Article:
College Confidential

Computer favors Frogs in Baylor-TCU debate.

This screen capture from the Action! PC Football game shows one of the most popular results among 50 computer replays of the TCU-Baylor contest. In the computer replay, the Horned Frogs won 35 of 50 times.
This screen capture from the Action! PC Football game shows one of the most popular results among 50 computer replays of the TCU-Baylor contest. In the computer replay, the Horned Frogs won 35 of 50 times.

What if?

What if this year’s TCU and Baylor teams could play again?

Would the Bears repeat their 61-58 win over the Horned Frogs? Would TCU again blow a 21-point fourth-quarter lead?

Would Art Briles and Gary Patterson still be the frostiest of friends?

And what about the College Football Playoff? What if justice had prevailed and the CFP committee would have rightly included the Bears or Frogs?

In reality, we’ll never know. But thanks to Action! PC Football, a computer simulation game produced by Dave Koch Sports, we can get an idea of how the what-ifs might have turned out.

Using this season’s rosters and results, we had Action! PC play the Frogs and Bears 50 times — 25 games on each team’s home field.

The results:

TCU won 35 of the 50, including 22 of 25 at Amon Carter Stadium. In games played in Waco, Baylor won 12 and lost 13.

The games, auto-managed by the computer coach, generally fell into a handful of common patterns. When Baylor won, it was usually high-chaos, high-scoring affairs, with the Bears snapping the ball close to 100 times and breaking off big plays.

When the Frogs prevailed, it was usually because their defense asserted itself at some point in the game, often with takeaways, and kept the final score in the 30s.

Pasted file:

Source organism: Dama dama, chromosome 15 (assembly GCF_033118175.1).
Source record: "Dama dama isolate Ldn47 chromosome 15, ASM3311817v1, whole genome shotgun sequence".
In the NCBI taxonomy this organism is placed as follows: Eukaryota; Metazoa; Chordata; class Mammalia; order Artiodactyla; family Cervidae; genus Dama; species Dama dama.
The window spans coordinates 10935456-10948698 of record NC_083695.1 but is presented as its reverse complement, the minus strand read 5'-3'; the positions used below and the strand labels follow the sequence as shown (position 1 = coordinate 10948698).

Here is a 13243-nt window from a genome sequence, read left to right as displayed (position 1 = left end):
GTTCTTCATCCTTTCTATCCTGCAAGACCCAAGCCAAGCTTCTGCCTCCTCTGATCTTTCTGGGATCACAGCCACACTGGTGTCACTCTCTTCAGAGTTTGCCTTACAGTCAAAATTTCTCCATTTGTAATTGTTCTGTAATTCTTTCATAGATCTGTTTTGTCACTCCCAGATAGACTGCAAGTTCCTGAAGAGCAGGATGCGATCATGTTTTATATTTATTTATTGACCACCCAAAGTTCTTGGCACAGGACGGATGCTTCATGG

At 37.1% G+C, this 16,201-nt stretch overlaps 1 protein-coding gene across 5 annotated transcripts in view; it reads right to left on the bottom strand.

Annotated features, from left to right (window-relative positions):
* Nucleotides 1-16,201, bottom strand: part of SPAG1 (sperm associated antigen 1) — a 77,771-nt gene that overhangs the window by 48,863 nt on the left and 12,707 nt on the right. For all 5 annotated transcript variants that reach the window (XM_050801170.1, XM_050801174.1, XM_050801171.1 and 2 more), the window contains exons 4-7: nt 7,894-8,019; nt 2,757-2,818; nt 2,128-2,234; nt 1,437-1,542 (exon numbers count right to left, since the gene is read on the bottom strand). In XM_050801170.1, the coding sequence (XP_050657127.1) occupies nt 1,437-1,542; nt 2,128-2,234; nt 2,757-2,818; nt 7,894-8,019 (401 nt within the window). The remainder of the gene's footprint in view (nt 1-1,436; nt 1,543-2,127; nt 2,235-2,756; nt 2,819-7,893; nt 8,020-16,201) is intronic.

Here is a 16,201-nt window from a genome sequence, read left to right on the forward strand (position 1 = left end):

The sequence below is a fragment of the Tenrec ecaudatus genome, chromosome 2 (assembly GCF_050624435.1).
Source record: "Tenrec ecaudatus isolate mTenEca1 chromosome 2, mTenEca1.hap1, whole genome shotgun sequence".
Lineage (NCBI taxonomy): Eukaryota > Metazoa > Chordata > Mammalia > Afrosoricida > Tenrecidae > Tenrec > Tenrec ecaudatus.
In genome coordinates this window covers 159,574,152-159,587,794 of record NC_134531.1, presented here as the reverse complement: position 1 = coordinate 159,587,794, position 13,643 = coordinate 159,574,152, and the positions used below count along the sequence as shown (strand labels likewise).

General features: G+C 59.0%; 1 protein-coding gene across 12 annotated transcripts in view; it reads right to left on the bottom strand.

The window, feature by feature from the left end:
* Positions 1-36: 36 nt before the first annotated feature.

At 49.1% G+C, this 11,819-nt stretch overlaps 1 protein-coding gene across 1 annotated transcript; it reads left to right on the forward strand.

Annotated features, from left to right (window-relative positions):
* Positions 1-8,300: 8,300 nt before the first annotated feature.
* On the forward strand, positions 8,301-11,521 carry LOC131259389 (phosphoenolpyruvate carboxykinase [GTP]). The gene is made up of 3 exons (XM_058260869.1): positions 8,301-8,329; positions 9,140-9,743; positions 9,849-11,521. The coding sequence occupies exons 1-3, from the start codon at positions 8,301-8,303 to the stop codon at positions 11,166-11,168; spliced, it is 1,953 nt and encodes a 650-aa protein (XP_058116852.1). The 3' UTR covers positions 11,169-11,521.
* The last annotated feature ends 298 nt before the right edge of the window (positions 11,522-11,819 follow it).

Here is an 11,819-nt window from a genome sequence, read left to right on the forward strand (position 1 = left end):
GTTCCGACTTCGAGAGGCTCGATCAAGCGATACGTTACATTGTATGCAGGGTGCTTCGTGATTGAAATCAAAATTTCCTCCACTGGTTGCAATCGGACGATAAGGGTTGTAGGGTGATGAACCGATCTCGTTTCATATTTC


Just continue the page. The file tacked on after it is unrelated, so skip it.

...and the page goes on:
The average score of the 50 computer replays showed TCU averaging 39.8 points, Baylor 31.3.

Dave Koch’s game isn’t like the Madden NFL games. There is no eye candy. It’s designed to be an accurate statistical simulation of real football. There are no images of real-life players. Instead, a radio-type play-by-play commentary scrolls the result of each play.

Coaches can call almost any play, formation or defense they desire.

Four wide receivers? Sure.

Send everyone but the mascot on a blitz? Yep, but be prepared for the consequences.

When played head-to-head, there are even fake punts, audibles and play challenges.

The 50 TCU-Baylor replays seemed to worthily capture the personalities of the two teams. Few drives lasted more than four minutes. The first down chains were kept busy.

How did the two teams fare against the four teams selected for the playoff?

On a neutral field, TCU won six of 10 against Ohio State. The Buckeyes defeated the Bears seven of 10 times.

Against Florida State, both TCU and Baylor enjoyed the upper hand, winning seven of 10.

Admittedly, those are not huge statistical samples. That would take a lot more time, and the New Year’s Six bowl games are fast approaching.

Using Action! PC Football, however, to computer-play the real-life upcoming semifinals, two favorites clearly emerged.

Alabama defeated Ohio State 16 of 20 times in the mock Sugar Bowl. Oregon was even more dominant in the computerized Rose Bowl, beating Florida State 18 of 20 times.

The Crimson Tide’s average margin of victory was 38.3 to 31.5. The Ducks’ average final score was 41.4 to 23.2.

We avoided a lengthy computer-play rendering of an Alabama-Oregon championship matchup. We’ll save that for championship week.

To order Action! PC Football, you can visit the Dave Koch Sports website at www.dksports.com.

Koch releases a new version of his football game, both NFL and college editions, each year around the end of March.

Gil LeBreton, 817-390-7760

Twitter: @gillebreton

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